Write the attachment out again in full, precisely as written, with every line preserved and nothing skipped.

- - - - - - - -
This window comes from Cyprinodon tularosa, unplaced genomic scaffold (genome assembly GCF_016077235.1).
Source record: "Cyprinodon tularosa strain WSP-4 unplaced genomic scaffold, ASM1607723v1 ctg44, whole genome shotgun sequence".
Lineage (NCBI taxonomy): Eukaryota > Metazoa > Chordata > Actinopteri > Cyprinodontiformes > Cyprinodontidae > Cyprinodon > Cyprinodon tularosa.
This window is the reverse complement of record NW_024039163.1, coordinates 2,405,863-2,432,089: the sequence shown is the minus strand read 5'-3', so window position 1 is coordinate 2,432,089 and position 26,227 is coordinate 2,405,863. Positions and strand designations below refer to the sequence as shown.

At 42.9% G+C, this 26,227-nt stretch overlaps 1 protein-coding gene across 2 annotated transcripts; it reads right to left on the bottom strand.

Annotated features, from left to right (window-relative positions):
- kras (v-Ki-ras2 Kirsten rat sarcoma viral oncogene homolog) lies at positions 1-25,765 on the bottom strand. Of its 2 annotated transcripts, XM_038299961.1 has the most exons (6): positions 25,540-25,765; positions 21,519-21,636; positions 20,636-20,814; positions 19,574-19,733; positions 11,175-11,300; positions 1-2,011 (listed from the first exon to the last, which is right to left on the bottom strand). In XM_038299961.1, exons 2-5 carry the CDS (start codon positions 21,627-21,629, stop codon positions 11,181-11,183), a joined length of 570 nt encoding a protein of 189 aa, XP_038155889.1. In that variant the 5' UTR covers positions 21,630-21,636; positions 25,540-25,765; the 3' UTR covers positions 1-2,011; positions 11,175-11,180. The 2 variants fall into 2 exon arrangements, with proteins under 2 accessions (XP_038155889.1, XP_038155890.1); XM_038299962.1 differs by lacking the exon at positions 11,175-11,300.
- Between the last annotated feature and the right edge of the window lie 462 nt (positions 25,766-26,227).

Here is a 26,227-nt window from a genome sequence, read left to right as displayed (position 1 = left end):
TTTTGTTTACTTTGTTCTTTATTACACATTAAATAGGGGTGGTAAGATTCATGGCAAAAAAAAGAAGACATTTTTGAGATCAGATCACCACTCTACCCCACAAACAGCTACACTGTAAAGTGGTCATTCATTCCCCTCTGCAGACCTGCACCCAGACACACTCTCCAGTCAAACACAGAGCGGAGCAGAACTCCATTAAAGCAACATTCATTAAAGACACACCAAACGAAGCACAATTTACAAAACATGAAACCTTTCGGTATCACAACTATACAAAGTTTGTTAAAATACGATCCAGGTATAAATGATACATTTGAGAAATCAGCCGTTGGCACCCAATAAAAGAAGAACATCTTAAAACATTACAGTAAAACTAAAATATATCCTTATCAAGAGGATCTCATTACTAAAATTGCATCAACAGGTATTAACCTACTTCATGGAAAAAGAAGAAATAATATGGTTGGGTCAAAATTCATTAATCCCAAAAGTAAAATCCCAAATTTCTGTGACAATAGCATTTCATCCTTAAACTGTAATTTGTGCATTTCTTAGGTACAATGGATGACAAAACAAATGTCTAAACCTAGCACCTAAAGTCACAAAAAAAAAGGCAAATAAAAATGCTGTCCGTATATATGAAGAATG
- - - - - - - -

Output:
This window comes from Cyprinodon tularosa, unplaced genomic scaffold (genome assembly GCF_016077235.1).
Source record: "Cyprinodon tularosa strain WSP-4 unplaced genomic scaffold, ASM1607723v1 ctg44, whole genome shotgun sequence".
Lineage (NCBI taxonomy): Eukaryota > Metazoa > Chordata > Actinopteri > Cyprinodontiformes > Cyprinodontidae > Cyprinodon > Cyprinodon tularosa.
This window is the reverse complement of record NW_024039163.1, coordinates 2,405,863-2,432,089: the sequence shown is the minus strand read 5'-3', so window position 1 is coordinate 2,432,089 and position 26,227 is coordinate 2,405,863. Positions and strand designations below refer to the sequence as shown.

At 42.9% G+C, this 26,227-nt stretch overlaps 1 protein-coding gene across 2 annotated transcripts; it reads right to left on the bottom strand.

Annotated features, from left to right (window-relative positions):
- kras (v-Ki-ras2 Kirsten rat sarcoma viral oncogene homolog) lies at positions 1-25,765 on the bottom strand. Of its 2 annotated transcripts, XM_038299961.1 has the most exons (6): positions 25,540-25,765; positions 21,519-21,636; positions 20,636-20,814; positions 19,574-19,733; positions 11,175-11,300; positions 1-2,011 (listed from the first exon to the last, which is right to left on the bottom strand). In XM_038299961.1, exons 2-5 carry the CDS (start codon positions 21,627-21,629, stop codon positions 11,181-11,183), a joined length of 570 nt encoding a protein of 189 aa, XP_038155889.1. In that variant the 5' UTR covers positions 21,630-21,636; positions 25,540-25,765; the 3' UTR covers positions 1-2,011; positions 11,175-11,180. The 2 variants fall into 2 exon arrangements, with proteins under 2 accessions (XP_038155889.1, XP_038155890.1); XM_038299962.1 differs by lacking the exon at positions 11,175-11,300.
- Between the last annotated feature and the right edge of the window lie 462 nt (positions 25,766-26,227).

Here is a 26,227-nt window from a genome sequence, read left to right as displayed (position 1 = left end):
TTTTGTTTACTTTGTTCTTTATTACACATTAAATAGGGGTGGTAAGATTCATGGCAAAAAAAAGAAGACATTTTTGAGATCAGATCACCACTCTACCCCACAAACAGCTACACTGTAAAGTGGTCATTCATTCCCCTCTGCAGACCTGCACCCAGACACACTCTCCAGTCAAACACAGAGCGGAGCAGAACTCCATTAAAGCAACATTCATTAAAGACACACCAAACGAAGCACAATTTACAAAACATGAAACCTTTCGGTATCACAACTATACAAAGTTTGTTAAAATACGATCCAGGTATAAATGATACATTTGAGAAATCAGCCGTTGGCACCCAATAAAAGAAGAACATCTTAAAACATTACAGTAAAACTAAAATATATCCTTATCAAGAGGATCTCATTACTAAAATTGCATCAACAGGTATTAACCTACTTCATGGAAAAAGAAGAAATAATATGGTTGGGTCAAAATTCATTAATCCCAAAAGTAAAATCCCAAATTTCTGTGACAATAGCATTTCATCCTTAAACTGTAATTTGTGCATTTCTTAGGTACAATGGATGACAAAACAAATGTCTAAACCTAGCACCTAAAGTCACAAAAAAAAAGGCAAATAAAAATGCTGTCCGTATATATGAAGAATG